Tuesday, May 17, 2011

CMBA Movies of 1939 Blogathon: The Rains Came

One would assume that “The Wizard of Oz” or “Gone with the Wind” took the 1939 Academy Award for Best Special Effects. But no, the winner was “The Rains Came”, a stirring drama from 20th Century Fox that mixes disaster, romance and colonialism in a most entertaining and exotic blend.

Though it stars Fox’s top male attraction, Tyrone Power, it hardly seems like a Fox production. Leading lady is Myrna Loy, on loan from M-G-M. Also on loan from M-G-M is director Clarence Brown. And George Brent too, shows up on loan from Warner Bros. More on him later.

This is one movie that really lives up to the title. The rains come. Boy, do they come. They even show up in the background of the opening credits to wonderful effect, with the credits disintegrating as if from a massive rainstorm.

Author Louis Bromfield’s “The Rains Came” topped the 1937 best seller lists for weeks and screen rights were grabbed by Fox. The rains refer to the monsoons that torment India every year.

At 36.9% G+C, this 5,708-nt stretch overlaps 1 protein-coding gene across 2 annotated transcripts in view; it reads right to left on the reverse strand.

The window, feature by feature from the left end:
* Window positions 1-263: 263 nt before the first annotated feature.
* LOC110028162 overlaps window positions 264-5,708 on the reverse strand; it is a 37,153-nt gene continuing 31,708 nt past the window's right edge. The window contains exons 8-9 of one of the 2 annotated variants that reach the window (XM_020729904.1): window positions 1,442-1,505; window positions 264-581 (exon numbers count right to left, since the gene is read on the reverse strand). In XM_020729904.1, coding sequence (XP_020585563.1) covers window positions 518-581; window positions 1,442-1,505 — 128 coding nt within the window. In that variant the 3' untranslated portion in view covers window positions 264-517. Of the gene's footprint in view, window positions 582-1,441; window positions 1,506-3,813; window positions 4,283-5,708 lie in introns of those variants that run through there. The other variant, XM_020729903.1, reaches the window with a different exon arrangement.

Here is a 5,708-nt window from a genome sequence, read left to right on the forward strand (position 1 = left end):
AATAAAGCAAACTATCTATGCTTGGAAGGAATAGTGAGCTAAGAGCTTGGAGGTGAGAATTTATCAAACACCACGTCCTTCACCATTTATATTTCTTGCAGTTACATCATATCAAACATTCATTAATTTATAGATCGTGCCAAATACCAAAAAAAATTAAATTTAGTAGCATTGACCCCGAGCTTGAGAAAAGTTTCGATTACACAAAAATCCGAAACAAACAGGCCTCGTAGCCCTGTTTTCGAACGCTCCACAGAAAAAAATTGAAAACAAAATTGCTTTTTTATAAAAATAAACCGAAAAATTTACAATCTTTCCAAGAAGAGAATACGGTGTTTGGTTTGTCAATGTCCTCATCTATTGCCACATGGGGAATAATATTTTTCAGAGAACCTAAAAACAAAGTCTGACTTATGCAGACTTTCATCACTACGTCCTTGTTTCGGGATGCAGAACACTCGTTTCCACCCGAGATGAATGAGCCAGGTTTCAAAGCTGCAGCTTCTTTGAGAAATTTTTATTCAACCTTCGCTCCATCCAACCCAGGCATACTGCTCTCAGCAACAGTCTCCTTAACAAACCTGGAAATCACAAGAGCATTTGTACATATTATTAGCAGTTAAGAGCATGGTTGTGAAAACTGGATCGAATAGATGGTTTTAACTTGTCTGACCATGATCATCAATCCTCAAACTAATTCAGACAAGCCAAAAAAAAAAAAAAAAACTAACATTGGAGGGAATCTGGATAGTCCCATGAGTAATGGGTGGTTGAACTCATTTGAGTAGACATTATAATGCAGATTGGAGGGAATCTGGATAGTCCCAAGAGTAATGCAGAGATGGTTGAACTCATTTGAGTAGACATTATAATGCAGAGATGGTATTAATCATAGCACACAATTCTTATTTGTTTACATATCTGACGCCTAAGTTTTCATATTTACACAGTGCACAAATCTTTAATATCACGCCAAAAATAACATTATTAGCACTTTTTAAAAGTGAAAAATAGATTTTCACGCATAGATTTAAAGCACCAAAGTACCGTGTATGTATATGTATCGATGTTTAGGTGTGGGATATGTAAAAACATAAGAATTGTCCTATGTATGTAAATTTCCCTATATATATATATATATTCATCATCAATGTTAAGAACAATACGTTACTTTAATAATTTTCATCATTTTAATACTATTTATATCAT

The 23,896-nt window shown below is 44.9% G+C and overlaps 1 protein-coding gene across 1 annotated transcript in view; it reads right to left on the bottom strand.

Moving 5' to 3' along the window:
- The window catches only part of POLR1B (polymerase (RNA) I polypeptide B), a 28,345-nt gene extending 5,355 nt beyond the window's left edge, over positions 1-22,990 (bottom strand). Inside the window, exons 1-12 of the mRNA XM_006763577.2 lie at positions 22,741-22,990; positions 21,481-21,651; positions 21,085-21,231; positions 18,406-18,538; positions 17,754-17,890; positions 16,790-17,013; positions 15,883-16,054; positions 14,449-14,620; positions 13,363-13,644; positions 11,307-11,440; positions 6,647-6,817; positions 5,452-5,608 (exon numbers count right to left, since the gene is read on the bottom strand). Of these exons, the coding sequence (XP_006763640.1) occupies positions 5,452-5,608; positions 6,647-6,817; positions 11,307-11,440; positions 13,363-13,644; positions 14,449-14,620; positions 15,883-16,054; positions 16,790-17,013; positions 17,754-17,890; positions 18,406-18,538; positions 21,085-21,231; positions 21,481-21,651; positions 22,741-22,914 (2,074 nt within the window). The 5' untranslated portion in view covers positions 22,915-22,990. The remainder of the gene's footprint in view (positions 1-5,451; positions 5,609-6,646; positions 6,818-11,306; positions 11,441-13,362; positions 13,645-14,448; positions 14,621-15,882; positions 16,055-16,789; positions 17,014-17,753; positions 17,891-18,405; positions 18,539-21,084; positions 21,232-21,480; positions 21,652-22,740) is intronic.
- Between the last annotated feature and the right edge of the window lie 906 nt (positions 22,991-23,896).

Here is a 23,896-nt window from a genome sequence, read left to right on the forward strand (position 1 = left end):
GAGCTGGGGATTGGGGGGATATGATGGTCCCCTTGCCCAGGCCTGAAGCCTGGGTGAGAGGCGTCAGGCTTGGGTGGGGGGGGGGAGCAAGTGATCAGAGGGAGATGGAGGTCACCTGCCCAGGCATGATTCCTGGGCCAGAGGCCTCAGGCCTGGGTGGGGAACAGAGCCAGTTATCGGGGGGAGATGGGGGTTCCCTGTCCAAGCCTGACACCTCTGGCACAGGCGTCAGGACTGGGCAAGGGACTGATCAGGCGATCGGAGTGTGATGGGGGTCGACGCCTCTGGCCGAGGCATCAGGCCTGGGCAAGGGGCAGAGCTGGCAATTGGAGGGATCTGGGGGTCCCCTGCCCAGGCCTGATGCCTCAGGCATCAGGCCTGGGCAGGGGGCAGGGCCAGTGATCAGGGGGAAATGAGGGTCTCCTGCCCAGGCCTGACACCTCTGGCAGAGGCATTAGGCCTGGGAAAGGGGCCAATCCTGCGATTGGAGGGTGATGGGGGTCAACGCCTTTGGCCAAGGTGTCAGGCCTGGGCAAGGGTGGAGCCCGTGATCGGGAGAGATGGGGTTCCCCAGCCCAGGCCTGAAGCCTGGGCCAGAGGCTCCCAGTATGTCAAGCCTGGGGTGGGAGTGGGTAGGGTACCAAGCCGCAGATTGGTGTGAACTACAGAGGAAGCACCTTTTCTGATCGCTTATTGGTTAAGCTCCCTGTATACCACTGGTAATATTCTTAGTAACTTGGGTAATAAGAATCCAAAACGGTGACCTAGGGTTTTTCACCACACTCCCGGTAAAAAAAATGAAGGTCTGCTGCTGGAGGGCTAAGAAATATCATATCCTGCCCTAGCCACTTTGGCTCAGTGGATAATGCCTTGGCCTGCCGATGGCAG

The movie takes place in 1938 in the fictional Indian province of Ranchipur, when India was still under control of The Raj.

Tom Ransome (George Brent) is the film’s most interesting character, a somewhat dissolute painter who came to Ranchipur years ago and stayed, finding an uneasy peace with himself in Ranchipur. While he doesn’t like them, he does associate with Ranchipur’s (English) society. Ransome is invited to attend a dinner honoring the visiting Lord Esketh (Nigel Bruce) and his wife Lady Edwina Esketh (Myrna Loy). Edwina and Tom are former lovers. Edwina has had many lovers, so many that Lord Esketh keeps a running tally of them in a notebook.

For those who think Nigel Bruce parlayed his Dr. Watson character in every film regardless of genre, they are in for a revelation here. His Lord Esketh is an angry, bigoted man with a mean streak a mile wide. He’s excellent and one regrets he didn’t play more roles like this in his career.

Loy is also exceptionally good here in one of her best roles. Beautifully photographed by Arthur Miller (I think Loy rarely looked so beautiful as she does here), Edwina is, I think, a basically good person who can’t resist succumbing to her base instincts in an effort to stave off boredom and a stifling marriage to a man she despises.